• A Review Page For Those Movies You Watch At Home!

    Couch Potato Movie Reviews is, obviously, a blog that exclusively reviews movies. What makes this blog different is the fact that all of the films we are reviewing are all movies that are available on home movie rental companies such as Redbox, Netflix, Blockbuster, and your quickly disappearing neighborhood rental store. This blog is designed to take a more detailed look at those movies that either were sent straight to DVD, received a very limited release in the theaters, or were distributed through the art house or film festival circuit. We will also review those big Hollywood films, but only after they are available for home viewing.

    All the reviews are written by fans of the great art of film making rather than some newspaper reviewer or stuffy film student. We don’t know everything about film but we do know what we like, and we are more than happy to share our opinions with you. What you do with those opinions are totally up to you, although comments are welcome and encouraged.

    Each film review has a one to five star rating at the end of the critique. Here is what those star ratings mean for you couch potatoes:

    * * * * * : Five stars: go and buy this one, don’t just rent it!

    * * * * : Four stars: put this at the top of your rental list.

    * * * : Three stars: average, not bad just not great either.

    * * : Two stars: only rent if you have to see everything.

    * : One star: don’t waste your time with this.

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Kraa! The Sea Monster

TITLE: Kraa! The Sea Monster

YEAR: 1998

GENRE: Family and Science Fiction

Back in the late 1980’s and early 90’s it was popular on Japanese television to create a variety of television shows where teenagers fight giant Godzilla-sized monsters. The teens would usually be part of some galactic protection force assigned to Earth, and every week some evil being would send a monster down to the planet to wreck havoc on Tokyo while the young ones save the day in the end. Sound familiar? It should, because shortly after the mega-hit TV show “Mighty Morphin Power Rangers” and a slew of sequels, movies, and merchandising products hit the American shores like a Tsunami. The original show used fight scenes from the Japanese counterpart “Zen Rangers”, redubbed the dialogue from the fight scenes into English (which was easy enough considering the teens wore helmets without mouths), and added a few scenes with American actors to tie the fight sequences into storylines. This probably sounds bad enough for most readers, but what is even worse when a low grade studio such as Full Moon Productions takes the idea and adds their less than stellar touch to an already stale idea. This is the case with the family monster disaster Kraa! The Sea Monster which quite arguably could be one of the ten worst live action family films ever made.

Lord Doom (played by Michael Guerin and voiced by Jerry Lentz) and his sidekick Chamberlain (Jon Simanton) are evildoers who are planning to take over the Earth. Since it is too big of a job for a couple normal sized people, they decide to hire the gigantic Kraa! (John Paul Fedele), a monster who attacks the planet via its oceans. Complete with heavy-duty armor that the military can not penetrate, the ability to breathe underwater for hours at a time, and huge claws that can crush battleships, Kraa! is one formidable force for which the world’s leaders have no answers. Who will save the day? A bunch of teenagers known as the Planet Patrol complete with a maneuverable space ship, of course. Assisted by their alien friend Mogyar (J.W. Perra), the Planet Patrol is ready, willing, and able to take on the evil Kraa! to send him back to the alien land from which he came.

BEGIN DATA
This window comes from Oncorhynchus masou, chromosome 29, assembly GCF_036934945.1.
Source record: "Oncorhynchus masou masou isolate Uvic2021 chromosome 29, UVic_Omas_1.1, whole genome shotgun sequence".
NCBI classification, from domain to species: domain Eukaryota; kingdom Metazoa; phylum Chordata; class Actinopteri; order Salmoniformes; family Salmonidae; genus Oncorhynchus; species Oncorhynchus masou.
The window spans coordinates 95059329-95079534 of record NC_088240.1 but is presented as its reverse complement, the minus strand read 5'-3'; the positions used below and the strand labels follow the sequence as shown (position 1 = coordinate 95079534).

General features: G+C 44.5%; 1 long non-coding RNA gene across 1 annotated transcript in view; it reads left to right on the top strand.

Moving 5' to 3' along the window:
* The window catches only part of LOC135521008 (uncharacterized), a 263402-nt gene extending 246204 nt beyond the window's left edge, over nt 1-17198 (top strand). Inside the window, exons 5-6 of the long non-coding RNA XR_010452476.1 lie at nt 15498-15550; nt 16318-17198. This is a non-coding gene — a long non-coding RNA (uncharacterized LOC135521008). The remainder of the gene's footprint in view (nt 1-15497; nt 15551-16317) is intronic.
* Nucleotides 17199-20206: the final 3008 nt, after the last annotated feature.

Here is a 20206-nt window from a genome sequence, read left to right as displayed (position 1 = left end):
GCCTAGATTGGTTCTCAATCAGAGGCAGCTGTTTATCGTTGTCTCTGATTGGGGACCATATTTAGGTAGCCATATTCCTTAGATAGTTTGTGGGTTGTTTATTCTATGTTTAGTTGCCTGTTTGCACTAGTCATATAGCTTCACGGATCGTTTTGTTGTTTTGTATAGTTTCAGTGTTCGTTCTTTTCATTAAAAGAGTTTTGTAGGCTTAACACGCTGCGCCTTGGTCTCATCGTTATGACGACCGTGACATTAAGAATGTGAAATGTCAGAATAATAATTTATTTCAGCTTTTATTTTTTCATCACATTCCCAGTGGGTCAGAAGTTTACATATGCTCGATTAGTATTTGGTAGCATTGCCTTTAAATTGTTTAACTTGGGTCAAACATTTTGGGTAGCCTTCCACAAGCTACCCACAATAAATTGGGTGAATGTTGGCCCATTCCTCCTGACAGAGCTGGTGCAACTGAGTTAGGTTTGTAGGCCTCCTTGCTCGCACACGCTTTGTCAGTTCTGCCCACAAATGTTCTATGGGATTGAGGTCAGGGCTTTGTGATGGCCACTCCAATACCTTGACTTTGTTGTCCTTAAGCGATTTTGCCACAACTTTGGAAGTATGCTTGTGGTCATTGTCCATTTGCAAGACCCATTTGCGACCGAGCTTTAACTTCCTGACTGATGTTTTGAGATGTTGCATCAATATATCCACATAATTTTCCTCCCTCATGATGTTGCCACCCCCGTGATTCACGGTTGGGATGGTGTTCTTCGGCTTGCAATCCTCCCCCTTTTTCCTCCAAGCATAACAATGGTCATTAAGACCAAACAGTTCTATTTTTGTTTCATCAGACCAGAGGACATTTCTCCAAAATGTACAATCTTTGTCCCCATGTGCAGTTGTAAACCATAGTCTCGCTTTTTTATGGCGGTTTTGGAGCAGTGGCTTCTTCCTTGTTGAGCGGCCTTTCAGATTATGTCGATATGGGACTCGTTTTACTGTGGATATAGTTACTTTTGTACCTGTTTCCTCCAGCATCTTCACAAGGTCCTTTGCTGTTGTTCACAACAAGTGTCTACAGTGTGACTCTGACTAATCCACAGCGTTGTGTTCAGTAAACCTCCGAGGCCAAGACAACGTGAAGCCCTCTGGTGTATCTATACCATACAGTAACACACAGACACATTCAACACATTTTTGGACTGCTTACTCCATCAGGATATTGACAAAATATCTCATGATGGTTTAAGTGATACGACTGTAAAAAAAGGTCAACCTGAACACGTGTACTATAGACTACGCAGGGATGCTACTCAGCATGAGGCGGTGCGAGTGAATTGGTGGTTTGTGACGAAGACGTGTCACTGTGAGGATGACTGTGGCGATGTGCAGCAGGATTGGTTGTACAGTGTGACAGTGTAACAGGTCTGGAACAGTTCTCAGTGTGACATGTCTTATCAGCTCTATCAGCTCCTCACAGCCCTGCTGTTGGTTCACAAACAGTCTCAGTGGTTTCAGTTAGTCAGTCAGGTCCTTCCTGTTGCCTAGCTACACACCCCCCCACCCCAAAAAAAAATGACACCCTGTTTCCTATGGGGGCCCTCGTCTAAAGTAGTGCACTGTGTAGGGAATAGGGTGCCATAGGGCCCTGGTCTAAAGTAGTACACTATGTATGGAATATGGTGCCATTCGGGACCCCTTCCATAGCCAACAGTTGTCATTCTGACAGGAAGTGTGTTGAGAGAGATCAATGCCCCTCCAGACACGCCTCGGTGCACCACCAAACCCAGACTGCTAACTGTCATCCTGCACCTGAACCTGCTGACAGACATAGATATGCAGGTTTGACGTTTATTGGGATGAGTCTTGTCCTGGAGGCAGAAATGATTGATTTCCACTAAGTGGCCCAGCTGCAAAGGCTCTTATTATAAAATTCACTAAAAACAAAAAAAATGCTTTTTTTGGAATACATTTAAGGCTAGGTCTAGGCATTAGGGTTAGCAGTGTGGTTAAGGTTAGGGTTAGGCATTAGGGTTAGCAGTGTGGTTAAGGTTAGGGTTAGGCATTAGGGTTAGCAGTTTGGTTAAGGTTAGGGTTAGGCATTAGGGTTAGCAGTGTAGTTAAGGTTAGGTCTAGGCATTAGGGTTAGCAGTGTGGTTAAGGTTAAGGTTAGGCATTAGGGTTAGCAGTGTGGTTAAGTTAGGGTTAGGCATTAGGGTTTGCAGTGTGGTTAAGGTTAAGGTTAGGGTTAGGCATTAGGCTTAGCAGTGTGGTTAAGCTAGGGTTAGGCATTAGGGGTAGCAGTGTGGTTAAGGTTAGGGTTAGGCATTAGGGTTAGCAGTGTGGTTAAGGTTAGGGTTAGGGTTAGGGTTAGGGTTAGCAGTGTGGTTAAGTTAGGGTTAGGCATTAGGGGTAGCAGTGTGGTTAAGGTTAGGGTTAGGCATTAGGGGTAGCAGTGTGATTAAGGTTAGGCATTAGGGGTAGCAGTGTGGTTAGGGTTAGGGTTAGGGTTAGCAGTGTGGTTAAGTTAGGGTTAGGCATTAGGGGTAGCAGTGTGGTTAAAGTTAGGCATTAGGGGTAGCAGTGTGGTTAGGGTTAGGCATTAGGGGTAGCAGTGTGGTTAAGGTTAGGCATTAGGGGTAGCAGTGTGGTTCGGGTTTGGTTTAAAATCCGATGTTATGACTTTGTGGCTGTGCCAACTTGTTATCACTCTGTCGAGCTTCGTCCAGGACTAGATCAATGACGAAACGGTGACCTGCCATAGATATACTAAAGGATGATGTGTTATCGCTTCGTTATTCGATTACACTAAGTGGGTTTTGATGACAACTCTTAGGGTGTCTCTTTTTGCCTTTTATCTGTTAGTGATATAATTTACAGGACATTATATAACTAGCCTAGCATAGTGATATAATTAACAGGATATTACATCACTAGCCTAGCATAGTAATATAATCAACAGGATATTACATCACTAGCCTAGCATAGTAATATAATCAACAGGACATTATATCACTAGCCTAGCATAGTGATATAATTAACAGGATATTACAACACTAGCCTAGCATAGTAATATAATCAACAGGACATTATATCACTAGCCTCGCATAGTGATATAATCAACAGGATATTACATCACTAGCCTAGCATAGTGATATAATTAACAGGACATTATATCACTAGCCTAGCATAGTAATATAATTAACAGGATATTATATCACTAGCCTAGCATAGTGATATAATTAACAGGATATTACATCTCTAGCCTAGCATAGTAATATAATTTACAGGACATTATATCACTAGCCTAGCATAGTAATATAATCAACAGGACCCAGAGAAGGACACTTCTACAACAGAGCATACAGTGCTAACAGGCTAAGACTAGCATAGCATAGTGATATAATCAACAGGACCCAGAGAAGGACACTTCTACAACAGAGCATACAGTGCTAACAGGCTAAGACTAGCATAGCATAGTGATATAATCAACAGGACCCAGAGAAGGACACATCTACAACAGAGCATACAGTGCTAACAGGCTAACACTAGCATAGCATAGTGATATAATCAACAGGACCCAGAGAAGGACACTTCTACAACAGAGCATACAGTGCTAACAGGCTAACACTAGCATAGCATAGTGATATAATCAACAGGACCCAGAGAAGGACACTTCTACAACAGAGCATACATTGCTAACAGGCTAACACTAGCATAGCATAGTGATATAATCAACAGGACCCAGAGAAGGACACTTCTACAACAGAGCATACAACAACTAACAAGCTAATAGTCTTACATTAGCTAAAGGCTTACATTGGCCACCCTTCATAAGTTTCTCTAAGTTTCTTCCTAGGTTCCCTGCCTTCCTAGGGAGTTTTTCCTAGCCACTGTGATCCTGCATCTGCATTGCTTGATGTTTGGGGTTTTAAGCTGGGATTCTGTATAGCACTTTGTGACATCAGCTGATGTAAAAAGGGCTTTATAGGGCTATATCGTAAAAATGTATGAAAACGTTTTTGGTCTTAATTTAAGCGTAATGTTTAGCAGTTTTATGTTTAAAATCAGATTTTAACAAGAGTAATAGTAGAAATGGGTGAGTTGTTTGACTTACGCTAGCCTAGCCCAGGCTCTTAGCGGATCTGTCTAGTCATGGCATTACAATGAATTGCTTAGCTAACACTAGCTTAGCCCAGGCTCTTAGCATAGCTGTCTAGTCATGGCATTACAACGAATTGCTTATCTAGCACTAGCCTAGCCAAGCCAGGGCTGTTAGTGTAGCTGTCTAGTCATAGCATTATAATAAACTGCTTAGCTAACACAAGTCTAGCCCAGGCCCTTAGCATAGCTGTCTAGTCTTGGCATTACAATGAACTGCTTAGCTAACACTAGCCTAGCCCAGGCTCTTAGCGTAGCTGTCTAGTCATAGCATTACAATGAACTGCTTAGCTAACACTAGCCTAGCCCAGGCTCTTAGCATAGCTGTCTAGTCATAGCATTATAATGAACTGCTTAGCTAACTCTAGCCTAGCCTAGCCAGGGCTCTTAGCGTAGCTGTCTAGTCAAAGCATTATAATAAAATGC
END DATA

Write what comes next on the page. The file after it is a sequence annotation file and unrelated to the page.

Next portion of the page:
I know that there are a few people still reading this thinking that Kraa! The Sea Monster must be some B-grade cheesy goodness, but unfortunately that is not the case. The scriptwriter Benjamin Carr (Full Moon script veteran) does not add enough comical or ridiculous elements to make Kraa! The Sea Monster into one of the classic monster films that B-fans love; rather, the storyline and cast plays the story as almost too serious as if they are attempting to make a real serious film instead of this trash. The monster is obviously a rubber suit including a scene where one can actually can make out the zipper. The special effects are acceptable for a B-movie but some of the destroyed boats look so bad that even Godzilla would ask for a re-shoot. The acting is fairly acceptable at times but usually falls into a level of badness that reeks of an epic fail on all levels.

Kraa! The Sea Monster did serve some purpose in the fact that a few of its cast and crew moved on to bigger and better productions: co-director Aaron Osbourne moved into production design and created the look of The Losers and Sex Drive; actor Stephen Martines is a regular special guest on TV shows and soap operas; and actress Alison Lohman has become a known performer whose credits include the enjoyable Drag Me To Hell. Believe it or not, a sequel called Planet Patrol was made a year later (with most cast members reprising their roles) and received even worse reviews. It is a good thing that Kraa! The Sea Monster gave a few people exposure to help them move on in their careers, but other than that this film is just not worth the DVD’s that holds its water-logged content.




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